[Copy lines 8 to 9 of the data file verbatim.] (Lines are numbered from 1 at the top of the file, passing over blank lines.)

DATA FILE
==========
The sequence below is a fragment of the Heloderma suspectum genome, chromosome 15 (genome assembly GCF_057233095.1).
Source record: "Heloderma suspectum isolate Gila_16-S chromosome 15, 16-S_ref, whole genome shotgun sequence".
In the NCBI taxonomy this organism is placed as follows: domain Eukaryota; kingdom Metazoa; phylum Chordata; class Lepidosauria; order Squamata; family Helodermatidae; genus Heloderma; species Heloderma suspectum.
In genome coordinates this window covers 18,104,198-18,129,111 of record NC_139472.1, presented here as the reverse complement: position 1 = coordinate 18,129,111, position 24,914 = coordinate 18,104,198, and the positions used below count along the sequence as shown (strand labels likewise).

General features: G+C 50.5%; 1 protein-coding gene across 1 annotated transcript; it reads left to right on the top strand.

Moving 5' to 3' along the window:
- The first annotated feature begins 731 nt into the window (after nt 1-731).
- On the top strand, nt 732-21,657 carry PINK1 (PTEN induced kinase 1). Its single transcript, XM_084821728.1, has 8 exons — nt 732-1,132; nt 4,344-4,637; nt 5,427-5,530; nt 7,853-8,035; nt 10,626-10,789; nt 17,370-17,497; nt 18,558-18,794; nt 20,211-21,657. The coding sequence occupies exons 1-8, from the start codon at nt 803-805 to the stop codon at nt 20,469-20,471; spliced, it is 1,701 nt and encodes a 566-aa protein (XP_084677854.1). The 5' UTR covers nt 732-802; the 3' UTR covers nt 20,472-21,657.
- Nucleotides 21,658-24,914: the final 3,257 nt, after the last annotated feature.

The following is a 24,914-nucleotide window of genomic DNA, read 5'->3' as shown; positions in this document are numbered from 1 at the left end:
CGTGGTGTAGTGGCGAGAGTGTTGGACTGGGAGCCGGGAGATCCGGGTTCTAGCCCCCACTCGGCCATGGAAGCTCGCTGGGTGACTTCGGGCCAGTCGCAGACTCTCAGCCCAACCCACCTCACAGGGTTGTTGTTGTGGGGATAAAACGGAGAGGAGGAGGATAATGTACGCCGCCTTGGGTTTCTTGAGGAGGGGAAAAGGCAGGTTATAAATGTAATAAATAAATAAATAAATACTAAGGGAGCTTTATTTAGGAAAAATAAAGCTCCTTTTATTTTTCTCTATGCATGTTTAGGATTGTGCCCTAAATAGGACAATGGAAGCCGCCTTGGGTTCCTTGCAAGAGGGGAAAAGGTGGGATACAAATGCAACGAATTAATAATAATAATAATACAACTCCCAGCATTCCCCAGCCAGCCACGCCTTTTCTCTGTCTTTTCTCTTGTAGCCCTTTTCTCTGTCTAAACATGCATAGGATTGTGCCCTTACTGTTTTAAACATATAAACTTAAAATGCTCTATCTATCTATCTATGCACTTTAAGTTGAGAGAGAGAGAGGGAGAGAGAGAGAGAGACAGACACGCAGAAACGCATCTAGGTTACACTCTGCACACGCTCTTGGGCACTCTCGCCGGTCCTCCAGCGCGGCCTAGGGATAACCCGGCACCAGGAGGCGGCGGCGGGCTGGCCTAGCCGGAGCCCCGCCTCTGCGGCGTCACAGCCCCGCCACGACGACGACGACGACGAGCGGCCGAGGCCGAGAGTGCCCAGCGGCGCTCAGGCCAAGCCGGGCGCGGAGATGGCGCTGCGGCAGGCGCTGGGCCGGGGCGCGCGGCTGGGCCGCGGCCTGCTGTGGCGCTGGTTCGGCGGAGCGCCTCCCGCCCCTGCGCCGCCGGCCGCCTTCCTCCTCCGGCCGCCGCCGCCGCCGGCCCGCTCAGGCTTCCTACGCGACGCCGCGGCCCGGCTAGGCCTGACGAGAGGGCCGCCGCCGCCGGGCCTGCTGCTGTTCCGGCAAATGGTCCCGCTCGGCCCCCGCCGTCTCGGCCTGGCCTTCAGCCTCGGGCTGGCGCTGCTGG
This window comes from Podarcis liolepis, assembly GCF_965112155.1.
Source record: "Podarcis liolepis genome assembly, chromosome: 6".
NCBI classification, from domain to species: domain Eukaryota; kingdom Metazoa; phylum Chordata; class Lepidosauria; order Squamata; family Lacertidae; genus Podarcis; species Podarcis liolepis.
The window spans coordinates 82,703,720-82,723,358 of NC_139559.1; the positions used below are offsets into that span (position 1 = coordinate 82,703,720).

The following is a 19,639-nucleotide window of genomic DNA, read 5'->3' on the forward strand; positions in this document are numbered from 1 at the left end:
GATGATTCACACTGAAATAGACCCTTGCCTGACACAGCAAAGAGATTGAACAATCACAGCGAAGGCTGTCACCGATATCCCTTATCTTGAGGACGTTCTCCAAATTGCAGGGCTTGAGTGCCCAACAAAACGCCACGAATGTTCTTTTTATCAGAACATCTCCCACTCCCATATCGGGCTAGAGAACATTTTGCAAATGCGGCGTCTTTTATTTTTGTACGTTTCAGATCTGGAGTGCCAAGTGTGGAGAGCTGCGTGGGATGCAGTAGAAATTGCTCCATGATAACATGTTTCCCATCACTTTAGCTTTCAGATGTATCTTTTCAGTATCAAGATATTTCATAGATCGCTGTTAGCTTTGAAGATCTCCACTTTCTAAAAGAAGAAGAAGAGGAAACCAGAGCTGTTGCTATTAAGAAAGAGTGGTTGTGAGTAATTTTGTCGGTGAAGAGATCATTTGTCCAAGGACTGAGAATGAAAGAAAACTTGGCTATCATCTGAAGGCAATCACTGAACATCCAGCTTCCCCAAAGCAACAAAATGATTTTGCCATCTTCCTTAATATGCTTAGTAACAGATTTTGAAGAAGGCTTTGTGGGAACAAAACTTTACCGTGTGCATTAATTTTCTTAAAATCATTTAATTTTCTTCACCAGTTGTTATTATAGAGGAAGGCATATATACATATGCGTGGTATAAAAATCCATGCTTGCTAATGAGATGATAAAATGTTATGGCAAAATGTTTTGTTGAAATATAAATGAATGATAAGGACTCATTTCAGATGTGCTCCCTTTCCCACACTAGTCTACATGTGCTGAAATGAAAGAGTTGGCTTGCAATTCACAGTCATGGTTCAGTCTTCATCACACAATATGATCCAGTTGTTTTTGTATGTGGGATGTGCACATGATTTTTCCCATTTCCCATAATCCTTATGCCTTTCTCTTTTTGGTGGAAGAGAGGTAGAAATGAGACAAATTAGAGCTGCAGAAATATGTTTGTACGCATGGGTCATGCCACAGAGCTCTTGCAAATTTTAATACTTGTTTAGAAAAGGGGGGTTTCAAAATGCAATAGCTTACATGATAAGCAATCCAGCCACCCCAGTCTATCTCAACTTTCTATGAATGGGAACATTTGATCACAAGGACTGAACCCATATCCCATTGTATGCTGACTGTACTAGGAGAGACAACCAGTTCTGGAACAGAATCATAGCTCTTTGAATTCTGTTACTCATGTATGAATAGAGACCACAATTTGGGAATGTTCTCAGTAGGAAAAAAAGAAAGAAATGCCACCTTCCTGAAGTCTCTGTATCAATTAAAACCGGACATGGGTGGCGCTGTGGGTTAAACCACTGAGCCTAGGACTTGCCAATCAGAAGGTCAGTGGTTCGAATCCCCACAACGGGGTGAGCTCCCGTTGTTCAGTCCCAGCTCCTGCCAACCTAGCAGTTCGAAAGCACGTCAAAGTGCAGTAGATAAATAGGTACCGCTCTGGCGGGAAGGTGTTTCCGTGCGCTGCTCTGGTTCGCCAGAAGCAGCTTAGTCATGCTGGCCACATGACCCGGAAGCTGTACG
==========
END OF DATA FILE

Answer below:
- On the top strand, nt 732-21,657 carry PINK1 (PTEN induced kinase 1). Its single transcript, XM_084821728.1, has 8 exons — nt 732-1,132; nt 4,344-4,637; nt 5,427-5,530; nt 7,853-8,035; nt 10,626-10,789; nt 17,370-17,497; nt 18,558-18,794; nt 20,211-21,657. The coding sequence occupies exons 1-8, from the start codon at nt 803-805 to the stop codon at nt 20,469-20,471; spliced, it is 1,701 nt and encodes a 566-aa protein (XP_084677854.1). The 5' UTR covers nt 732-802; the 3' UTR covers nt 20,472-21,657.
- Nucleotides 21,658-24,914: the final 3,257 nt, after the last annotated feature.